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Network World - After criticism over new restrictions on the amount of virtual memory customers can deploy before having to buy new licenses, VMware has boosted the limits on virtual RAM so high that most customers should not be negatively affected.
VMware's new licensing model introduced on July 12 was an attempt to shift from pricing based on physical resources to pricing based on virtual resources, perhaps a sensible move given that VMware is a virtualization company. As VMware says, its goal is to "align costs with the benefits of virtualization rather than with the physical attributes of each individual server."
Burning questions: Virtualization
But some customers complained to VMware that the model would restrict their virtualization efforts by requiring the purchase of more licenses to achieve the same level of consolidation they were accustomed to, or at the very least restrict their future growth.
In response, VMware this week doubled the amount of virtual RAM - or vRAM as VMware calls it - allowed with each vSphere Enterprise license, raised the vRAM entitlement by 33% for customers on lower-price licenses, and quadrupled the vRAM entitlement for the free version of its hypervisor.
Analysts who said the July 12 changes were unlikely to affect many customers in the first place said this week's move is a positive step.
As VMware said on July 12, "VMware vSphere 5 will continue to be licensed per processor (CPU), however, VMware is eliminating the current, restrictive physical entitlements of CPU cores and physical RAM per server and replacing them with a single, virtualization-based entitlement of pooled virtual memory, or vRAM."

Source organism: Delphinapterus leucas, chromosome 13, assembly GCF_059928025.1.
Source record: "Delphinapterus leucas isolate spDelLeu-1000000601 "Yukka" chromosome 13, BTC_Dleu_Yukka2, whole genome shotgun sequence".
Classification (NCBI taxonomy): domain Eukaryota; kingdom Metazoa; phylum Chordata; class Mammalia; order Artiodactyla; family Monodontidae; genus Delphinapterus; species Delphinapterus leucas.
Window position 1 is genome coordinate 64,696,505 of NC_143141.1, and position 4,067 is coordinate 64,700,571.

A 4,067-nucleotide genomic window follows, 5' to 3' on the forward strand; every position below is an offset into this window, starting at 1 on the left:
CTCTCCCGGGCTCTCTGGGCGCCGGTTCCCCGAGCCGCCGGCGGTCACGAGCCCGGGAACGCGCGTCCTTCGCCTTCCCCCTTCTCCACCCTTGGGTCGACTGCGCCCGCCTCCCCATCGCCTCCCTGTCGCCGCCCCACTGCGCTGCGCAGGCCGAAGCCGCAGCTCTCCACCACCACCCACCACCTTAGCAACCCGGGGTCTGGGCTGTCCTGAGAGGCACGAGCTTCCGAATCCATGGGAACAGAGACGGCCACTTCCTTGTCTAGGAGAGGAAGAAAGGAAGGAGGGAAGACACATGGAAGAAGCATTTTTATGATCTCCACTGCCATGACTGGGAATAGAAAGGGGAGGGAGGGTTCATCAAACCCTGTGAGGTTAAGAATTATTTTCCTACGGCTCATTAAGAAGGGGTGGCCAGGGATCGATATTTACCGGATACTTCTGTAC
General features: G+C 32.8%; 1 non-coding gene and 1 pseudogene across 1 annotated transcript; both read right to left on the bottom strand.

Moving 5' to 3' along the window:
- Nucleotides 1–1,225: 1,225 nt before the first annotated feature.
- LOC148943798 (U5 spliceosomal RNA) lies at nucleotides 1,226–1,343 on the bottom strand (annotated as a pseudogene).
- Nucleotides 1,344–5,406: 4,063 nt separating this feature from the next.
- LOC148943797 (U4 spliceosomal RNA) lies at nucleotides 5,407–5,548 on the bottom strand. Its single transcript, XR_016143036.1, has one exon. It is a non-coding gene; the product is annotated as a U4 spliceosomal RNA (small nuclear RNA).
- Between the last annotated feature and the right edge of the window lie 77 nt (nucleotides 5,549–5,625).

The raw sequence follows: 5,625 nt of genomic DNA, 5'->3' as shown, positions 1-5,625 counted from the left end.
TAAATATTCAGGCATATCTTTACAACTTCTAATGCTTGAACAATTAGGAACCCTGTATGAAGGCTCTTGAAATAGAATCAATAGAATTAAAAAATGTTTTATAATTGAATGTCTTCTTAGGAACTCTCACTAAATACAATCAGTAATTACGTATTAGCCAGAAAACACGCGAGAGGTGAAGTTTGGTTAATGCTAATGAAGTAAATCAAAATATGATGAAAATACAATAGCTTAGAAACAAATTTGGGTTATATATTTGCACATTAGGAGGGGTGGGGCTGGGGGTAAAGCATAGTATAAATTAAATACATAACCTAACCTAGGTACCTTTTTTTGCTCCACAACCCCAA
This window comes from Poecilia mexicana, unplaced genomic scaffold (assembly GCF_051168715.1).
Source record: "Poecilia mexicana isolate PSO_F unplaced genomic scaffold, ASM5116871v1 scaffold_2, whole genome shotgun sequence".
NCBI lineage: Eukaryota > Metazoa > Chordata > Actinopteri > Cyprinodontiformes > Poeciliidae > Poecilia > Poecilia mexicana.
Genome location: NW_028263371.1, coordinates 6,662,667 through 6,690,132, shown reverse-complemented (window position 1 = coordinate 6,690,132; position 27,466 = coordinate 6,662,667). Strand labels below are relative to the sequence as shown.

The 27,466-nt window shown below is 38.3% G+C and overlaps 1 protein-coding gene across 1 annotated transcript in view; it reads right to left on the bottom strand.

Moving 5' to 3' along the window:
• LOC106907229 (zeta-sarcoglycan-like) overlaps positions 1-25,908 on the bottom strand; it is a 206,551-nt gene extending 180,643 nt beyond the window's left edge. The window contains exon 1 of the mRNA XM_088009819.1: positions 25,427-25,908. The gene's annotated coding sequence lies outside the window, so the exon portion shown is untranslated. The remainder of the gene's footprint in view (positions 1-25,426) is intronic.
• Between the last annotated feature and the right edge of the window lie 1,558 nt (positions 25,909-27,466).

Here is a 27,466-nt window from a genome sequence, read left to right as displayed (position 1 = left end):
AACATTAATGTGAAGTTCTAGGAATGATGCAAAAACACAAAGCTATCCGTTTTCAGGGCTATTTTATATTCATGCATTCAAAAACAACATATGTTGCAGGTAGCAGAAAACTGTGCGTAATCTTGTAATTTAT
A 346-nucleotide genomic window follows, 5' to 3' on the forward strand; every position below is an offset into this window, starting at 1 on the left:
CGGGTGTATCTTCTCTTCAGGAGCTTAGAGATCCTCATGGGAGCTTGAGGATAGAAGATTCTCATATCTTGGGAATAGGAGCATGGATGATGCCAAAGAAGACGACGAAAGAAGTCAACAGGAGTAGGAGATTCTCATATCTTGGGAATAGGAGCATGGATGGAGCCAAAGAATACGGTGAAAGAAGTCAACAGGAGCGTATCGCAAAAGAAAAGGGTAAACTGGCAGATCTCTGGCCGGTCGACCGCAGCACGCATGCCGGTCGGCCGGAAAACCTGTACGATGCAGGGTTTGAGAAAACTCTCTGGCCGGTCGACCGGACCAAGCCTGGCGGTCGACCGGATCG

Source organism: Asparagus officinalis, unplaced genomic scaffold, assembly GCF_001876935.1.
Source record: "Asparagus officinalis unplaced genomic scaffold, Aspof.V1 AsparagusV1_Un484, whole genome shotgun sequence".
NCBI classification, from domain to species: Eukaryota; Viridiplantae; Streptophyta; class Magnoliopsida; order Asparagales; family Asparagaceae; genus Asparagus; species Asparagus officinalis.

But in an update on Wednesday, VMware acknowledged this didn't sit well with some customers.
VMware's description of customer feedback was that "The vSphere 5 licensing model affects only a small percentage of customers today, but customers are concerned about their future-looking business cases based on new powerful hardware capabilities, introduces additional hesitation for virtualizing business critical apps, [and] penalizes short lived usage "spikes" in dev & test, and transient VMs."
Therefore, VMware on Wednesday raised vRAM entitlements on each license so that "hardly any customer will be impacted by higher licensing costs upon upgrading to vSphere 5"; capped the amount of vRAM counted toward each virtual machine at 96GB so that "no application, [no] matter how big, will require more than one vSphere Enterprise+ license to be virtualized"; and decided to calculate consumption of vRAM on a 12-month average so that customers won't be required to pay indefinitely for short-lived increases in usage.
Instead of 48GB of vRAM allotted to vSphere Enterprise+ licenses, that number will go up to 96GB. VSphere Enterprise licenses get 64GB instead of the previous 32GB, while Standard and Essentials licenses now get 32GB instead of 24GB. Additionally, the free vSphere hypervisor will be allotted 32GB of vRAM rather than 8GB.
Customers are still debating the merits of the new model.